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Education Programs Help Young South Sudanese Refugees

The civil war in South Sudan has forced nearly two million people to flee the country. They have traveled mostly to Ethiopia, Uganda and Sudan. But the youngest nation in the world also has a young population. The median age is 17, an issue that has affected refugee camps across northeastern Africa, since 62% of South Sudanese refugees are under 18 years old.

These numbers have highlighted the concern of the diverse foundations that are trying to ensure young South Sudanese refugees have basic rights, such as healthcare and employment aid. However, education has become a severe problem in several African camps because they lack classrooms, teachers and resources.

The current refugee situation started in 2011, after a referendum was held to define the future of South Sudan. Around 98% of people voted for separation from the northern part of the country. In the following years, violent conflicts between Sudan and South Sudan broke out over oil-producing areas. In 2013, the two governments signed an agreement in order to end the confrontations.

However, after a short period of peace, a domestic political problem divided the country when President Salva Kiir Mayardit dismissed his cabinet and a civil war began. Many South Sudanese have left the country, going mainly to Uganda. One million refugees, 85% of whom are women and children, now reside there. The following organizations are helping young South Sudanese refugees continue their studies.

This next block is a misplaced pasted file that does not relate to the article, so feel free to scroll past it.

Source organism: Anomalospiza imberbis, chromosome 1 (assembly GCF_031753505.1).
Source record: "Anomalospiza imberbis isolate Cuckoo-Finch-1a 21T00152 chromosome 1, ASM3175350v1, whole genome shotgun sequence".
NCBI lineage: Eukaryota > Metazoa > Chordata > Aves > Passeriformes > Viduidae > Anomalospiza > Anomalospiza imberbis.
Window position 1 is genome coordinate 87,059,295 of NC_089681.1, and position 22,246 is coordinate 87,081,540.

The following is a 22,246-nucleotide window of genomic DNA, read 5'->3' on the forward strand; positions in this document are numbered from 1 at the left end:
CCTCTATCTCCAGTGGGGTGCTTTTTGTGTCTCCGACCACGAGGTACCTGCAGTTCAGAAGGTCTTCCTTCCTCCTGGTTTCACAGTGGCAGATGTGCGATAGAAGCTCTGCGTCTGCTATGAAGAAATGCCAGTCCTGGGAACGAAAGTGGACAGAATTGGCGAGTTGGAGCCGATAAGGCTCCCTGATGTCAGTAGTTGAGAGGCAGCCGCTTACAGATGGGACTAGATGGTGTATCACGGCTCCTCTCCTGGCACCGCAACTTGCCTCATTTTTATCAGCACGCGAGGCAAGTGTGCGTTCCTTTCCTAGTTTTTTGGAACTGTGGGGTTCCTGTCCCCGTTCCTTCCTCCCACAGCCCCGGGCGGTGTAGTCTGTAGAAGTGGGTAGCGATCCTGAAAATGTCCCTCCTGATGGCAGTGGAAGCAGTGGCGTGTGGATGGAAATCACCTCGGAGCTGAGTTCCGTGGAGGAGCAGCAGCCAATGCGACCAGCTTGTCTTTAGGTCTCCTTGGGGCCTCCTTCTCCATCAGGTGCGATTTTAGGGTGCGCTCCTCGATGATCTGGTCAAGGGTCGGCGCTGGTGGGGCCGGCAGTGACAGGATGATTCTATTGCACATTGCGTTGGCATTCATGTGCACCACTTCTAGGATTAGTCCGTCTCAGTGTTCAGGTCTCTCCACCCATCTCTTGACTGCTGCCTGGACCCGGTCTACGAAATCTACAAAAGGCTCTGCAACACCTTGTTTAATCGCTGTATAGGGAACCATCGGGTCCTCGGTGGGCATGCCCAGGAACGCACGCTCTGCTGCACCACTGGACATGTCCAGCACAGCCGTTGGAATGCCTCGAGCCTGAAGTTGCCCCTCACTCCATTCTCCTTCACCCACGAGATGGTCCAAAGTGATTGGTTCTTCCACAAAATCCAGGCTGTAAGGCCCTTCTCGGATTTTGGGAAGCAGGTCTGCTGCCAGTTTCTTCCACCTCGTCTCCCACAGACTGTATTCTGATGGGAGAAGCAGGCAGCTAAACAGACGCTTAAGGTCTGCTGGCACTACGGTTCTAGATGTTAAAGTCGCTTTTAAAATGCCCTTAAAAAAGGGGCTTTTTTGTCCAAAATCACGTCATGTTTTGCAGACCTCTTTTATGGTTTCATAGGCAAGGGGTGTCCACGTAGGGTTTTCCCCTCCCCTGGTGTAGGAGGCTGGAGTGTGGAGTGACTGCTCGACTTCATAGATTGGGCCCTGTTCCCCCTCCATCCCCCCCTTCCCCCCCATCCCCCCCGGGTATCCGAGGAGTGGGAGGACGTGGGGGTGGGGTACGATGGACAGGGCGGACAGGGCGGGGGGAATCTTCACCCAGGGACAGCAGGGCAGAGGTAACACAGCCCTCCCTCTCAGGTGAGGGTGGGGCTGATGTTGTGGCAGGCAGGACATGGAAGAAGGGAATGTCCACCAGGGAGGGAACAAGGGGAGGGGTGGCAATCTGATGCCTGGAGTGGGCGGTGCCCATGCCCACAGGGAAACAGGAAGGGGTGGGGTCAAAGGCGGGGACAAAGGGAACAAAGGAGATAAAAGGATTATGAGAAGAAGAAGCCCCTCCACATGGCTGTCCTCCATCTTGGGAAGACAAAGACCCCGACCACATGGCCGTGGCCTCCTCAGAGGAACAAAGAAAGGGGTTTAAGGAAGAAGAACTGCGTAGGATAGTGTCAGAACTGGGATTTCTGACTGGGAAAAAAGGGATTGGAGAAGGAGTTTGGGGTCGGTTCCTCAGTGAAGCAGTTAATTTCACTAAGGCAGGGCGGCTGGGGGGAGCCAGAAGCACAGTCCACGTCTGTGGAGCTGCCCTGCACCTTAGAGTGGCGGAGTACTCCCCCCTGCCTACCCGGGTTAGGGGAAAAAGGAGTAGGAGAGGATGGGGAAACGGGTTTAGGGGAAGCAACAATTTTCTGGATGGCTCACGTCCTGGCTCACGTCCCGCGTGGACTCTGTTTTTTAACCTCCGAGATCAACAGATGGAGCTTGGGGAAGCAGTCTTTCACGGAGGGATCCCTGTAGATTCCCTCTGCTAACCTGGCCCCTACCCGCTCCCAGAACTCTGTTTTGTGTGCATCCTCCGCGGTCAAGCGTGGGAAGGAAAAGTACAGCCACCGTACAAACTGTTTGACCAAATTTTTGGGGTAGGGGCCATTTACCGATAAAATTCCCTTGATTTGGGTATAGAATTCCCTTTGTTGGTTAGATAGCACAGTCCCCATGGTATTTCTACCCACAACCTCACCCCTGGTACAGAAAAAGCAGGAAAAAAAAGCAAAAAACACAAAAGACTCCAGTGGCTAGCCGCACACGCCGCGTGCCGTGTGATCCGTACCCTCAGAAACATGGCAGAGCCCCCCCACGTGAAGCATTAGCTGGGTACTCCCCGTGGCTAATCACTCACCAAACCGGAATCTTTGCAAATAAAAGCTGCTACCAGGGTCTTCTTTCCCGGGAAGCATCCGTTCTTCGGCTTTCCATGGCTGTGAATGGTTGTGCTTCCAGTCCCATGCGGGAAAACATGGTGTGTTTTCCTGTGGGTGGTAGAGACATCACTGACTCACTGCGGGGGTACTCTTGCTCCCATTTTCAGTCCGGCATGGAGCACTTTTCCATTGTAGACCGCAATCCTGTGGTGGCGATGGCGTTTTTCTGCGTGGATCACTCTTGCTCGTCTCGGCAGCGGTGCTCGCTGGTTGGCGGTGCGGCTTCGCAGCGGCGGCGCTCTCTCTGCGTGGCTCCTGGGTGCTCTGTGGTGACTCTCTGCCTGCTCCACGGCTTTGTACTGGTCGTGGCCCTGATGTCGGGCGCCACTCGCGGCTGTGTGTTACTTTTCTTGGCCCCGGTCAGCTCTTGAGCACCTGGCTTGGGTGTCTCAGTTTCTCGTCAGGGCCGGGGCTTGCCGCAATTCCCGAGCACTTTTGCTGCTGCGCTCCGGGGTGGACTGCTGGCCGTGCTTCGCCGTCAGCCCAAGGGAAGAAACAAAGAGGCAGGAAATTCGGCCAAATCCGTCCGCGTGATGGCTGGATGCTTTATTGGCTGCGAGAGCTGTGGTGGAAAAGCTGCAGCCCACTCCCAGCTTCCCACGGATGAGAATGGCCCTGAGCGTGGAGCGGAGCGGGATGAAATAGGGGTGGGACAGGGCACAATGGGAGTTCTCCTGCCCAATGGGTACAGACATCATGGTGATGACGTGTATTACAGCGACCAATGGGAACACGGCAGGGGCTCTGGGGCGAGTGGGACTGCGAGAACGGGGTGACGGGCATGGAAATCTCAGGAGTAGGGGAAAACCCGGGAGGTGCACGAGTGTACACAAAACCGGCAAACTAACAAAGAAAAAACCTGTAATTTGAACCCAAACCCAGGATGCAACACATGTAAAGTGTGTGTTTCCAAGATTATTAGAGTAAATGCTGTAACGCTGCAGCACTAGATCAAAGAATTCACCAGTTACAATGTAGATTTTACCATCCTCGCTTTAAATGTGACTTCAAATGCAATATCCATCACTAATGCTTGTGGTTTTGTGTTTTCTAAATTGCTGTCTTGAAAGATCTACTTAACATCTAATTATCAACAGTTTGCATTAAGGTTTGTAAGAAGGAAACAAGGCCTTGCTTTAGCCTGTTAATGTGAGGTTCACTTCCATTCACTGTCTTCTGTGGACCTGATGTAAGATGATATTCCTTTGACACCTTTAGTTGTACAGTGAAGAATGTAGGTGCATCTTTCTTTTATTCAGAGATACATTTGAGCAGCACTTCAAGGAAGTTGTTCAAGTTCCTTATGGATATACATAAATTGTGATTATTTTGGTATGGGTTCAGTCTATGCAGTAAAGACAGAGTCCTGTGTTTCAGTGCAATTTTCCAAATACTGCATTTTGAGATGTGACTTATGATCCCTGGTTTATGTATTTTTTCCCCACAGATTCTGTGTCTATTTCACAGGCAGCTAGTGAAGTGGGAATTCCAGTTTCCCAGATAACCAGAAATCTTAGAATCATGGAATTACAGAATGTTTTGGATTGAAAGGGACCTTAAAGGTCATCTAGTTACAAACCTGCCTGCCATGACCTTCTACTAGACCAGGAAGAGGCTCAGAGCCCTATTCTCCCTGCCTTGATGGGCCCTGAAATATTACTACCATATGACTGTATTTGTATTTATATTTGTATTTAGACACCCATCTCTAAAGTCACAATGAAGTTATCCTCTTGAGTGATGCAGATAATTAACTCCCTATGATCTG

Education Aid is a Global Effort

The overpopulation in the settlements makes it harder to provide facilities for children, especially in regards to education, where a classroom can have 200 students. The United Nations High Commissioner for Refugees declared the South Sudan refugee crisis as an emergency operation in 2013. Thanks to donations and agreements, the organization has enrolled 41,000 refugee children in primary school and 31,000 more received livelihood kits.

Save the Children is developing a project for relief education principally in Uganda, which hosts the largest number of young South Sudanese refugees. Along with the Ugandan government, NGOs and donations, the organization is planning to construct more than 400 schools and hire 5,307 primary and secondary teachers. In addition, Save the Children provides early schooling for young children and classes for those who have fallen behind.

Technology could be another solution for young South Sudanese refugees that are looking for a better education. Columbia University has developed a program called Teachers for Teachers that provides training, coaching and mobile mentoring to educators in refugee camps. The goal of this program is to generate highly qualified teachers that can provide quality education to refugee students. The system works through mobile technology, resource sessions, discussion, participation and photo and video content.

There are several education options that refugee camps can adopt in order to improve the education of young South Sudanese refugees. The success of these programs can translate into better education for refugees all across Africa.

Dario Ledesma

Photo: Flickr